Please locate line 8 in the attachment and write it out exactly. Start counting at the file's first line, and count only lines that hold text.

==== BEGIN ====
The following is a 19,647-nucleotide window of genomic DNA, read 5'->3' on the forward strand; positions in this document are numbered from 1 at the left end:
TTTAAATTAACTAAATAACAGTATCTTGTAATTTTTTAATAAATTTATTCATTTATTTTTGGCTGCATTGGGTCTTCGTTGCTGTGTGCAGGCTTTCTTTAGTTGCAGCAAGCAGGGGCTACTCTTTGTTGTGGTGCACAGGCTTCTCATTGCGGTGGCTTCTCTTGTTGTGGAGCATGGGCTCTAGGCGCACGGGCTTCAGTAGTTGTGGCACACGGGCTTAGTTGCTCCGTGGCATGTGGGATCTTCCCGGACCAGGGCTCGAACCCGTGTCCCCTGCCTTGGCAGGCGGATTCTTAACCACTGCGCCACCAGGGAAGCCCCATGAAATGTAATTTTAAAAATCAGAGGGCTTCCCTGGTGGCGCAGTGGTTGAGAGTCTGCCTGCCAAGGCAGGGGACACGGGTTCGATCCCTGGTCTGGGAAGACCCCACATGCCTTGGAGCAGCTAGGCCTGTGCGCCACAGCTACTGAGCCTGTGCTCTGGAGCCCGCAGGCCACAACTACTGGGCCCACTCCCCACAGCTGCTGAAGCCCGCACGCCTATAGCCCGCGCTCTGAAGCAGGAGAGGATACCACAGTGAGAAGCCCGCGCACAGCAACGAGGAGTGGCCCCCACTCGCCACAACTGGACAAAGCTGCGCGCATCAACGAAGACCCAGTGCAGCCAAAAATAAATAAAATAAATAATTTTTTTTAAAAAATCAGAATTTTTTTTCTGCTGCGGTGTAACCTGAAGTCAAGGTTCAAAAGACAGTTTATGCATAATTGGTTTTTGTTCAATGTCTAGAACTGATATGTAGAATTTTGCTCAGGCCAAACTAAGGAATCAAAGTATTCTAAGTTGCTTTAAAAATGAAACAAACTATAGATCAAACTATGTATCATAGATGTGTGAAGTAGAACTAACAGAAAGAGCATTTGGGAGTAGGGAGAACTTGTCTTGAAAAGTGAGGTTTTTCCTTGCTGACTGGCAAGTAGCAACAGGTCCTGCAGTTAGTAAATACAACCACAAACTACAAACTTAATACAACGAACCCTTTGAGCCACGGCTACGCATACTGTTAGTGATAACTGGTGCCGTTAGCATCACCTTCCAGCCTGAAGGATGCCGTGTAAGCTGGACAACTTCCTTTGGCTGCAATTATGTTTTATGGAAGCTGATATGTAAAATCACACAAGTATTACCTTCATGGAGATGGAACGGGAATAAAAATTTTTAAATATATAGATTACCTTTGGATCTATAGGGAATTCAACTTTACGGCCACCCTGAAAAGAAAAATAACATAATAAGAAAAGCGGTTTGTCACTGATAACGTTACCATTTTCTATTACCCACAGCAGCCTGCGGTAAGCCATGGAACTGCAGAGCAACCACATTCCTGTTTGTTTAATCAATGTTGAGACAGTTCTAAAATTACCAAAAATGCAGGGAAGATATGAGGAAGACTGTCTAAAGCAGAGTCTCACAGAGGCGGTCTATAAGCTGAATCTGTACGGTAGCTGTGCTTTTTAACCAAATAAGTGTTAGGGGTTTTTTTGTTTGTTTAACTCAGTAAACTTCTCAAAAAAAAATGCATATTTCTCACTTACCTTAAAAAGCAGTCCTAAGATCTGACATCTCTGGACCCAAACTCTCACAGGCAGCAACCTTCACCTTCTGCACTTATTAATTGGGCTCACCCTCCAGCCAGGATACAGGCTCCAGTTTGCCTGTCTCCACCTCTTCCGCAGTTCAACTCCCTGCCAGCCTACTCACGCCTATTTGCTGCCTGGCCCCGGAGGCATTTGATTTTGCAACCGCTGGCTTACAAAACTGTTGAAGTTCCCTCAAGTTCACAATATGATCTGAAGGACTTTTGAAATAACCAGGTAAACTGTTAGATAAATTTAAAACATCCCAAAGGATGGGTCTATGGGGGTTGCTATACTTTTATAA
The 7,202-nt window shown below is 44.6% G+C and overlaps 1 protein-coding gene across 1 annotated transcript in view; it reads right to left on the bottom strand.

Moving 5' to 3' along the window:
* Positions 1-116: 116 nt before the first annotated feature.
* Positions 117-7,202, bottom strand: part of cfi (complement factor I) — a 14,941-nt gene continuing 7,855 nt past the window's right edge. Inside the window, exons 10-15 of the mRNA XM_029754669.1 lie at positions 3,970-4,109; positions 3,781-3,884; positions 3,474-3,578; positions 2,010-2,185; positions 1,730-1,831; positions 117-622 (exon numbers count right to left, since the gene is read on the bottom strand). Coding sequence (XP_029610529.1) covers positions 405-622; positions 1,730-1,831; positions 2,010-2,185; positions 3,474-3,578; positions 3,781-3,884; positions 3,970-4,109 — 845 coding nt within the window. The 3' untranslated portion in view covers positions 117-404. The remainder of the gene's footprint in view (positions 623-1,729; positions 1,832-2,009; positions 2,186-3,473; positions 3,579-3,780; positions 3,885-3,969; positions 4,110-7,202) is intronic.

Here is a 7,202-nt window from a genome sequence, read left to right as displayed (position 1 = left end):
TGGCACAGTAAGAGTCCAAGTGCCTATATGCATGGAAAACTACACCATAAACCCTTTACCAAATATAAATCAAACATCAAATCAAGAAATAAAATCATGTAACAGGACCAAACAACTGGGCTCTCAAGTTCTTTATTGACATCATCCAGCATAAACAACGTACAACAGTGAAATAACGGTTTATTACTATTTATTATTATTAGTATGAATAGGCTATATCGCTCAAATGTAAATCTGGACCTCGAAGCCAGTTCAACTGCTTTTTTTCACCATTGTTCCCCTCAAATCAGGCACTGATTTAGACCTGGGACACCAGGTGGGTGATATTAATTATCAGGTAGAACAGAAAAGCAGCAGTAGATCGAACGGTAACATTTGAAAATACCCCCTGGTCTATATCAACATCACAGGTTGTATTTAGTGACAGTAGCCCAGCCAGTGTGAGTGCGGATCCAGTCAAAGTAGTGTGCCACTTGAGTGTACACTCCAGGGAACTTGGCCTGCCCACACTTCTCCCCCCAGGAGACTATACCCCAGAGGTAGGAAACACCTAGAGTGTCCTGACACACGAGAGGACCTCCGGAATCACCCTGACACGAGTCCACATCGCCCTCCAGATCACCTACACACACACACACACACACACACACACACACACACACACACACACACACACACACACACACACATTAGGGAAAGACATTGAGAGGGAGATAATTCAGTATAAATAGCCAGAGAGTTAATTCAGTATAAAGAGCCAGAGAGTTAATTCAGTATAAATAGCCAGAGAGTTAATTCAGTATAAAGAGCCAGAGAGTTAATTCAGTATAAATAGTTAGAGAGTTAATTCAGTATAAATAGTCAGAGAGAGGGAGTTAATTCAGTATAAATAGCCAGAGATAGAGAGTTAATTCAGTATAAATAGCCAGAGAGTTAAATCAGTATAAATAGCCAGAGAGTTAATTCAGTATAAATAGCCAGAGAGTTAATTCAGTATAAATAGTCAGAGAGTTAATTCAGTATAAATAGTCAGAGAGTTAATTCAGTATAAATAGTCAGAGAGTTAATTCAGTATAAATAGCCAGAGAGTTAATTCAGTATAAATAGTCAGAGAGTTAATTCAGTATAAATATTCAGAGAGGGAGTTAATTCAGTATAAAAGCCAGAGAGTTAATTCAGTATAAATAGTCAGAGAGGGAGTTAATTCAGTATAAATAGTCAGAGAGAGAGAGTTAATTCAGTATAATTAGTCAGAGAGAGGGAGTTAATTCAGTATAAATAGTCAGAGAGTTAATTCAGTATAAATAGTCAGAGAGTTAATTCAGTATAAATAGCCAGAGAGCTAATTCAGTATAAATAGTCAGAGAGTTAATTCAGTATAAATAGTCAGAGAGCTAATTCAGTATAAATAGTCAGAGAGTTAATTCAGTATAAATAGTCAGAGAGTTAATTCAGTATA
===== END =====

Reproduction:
TGGCACAGTAAGAGTCCAAGTGCCTATATGCATGGAAAACTACACCATAAACCCTTTACCAAATATAAATCAAACATCAAATCAAGAAATAAAATCATGTAACAGGACCAAACAACTGGGCTCTCAAGTTCTTTATTGACATCATCCAGCATAAACAACGTACAACAGTGAAATAACGGTTTATTACTATTTATTATTATTAGTATGAATAGGCTATATCGCTCAAATGTAAATCTGGACCTCGAAGCCAGTTCAACTGCTTTTTTTCACCATTGTTCCCCTCAAATCAGGCACTGATTTAGACCTGGGACACCAGGTGGGTGATATTAATTATCAGGTAGAACAGAAAAGCAGCAGTAGATCGAACGGTAACATTTGAAAATACCCCCTGGTCTATATCAACATCACAGGTTGTATTTAGTGACAGTAGCCCAGCCAGTGTGAGTGCGGATCCAGTCAAAGTAGTGTGCCACTTGAGTGTACACTCCAGGGAACTTGGCCTGCCCACACTTCTCCCCCCAGGAGACTATACCCCAGAGGTAGGAAACACCTAGAGTGTCCTGACACACGAGAGGACCTCCGGAATCACCCTGACACGAGTCCACATCGCCCTCCAGATCACCTACACACACACACACACACACACACACACACACACACACACACACACACACACACACACACACACATTAGGGAAAGACATTGAGAGGGAGATAATTCAGTATAAATAGCCAGAGAGTTAATTCAGTATAAAGAGCCAGAGAGTTAATTCAGTATAAATAGCCAGAGAGTTAATTCAGTATAAAGAGCCAGAGAGTTAATTCAGTATAAATAGTTAGAGAGTTAATTCAGTATAAATAGTCAGAGAGAGGGAGTTAATTCAGTATAAATAGCCAGAGATAGAGAGTTAATTCAGTATAAATAGCCAGAGAGTTAAATCAGTATAAATAGCCAGAGAGTTAATTCAGTATAAATAGCCAGAGAGTTAATTCAGTATAAATAGTCAGAGAGTTAATTCAGTATAAATAGTCAGAGAGTTAATTCAGTATAAATAGTCAGAGAGTTAATTCAGTATAAATAGCCAGAGAGTTAATTCAGTATAAATAGTCAGAGAGTTAATTCAGTATAAATATTCAGAGAGGGAGTTAATTCAGTATAAAAGCCAGAGAGTTAATTCAGTATAAATAGTCAGAGAGGGAGTTAATTCAGTATAAATAGTCAGAGAGAGAGAGTTAATTCAGTATAATTAGTCAGAGAGAGGGAGTTAATTCAGTATAAATAGTCAGAGAGTTAATTCAGTATAAATAGTCAGAGAGTTAATTCAGTATAAATAGCCAGAGAGCTAATTCAGTATAAATAGTCAGAGAGTTAATTCAGTATAAATAGTCAGAGAGCTAATTCAGTATAAATAGTCAGAGAGTTAATTCAGTATAAATAGTCAGAGAGTTAATTCAGTATA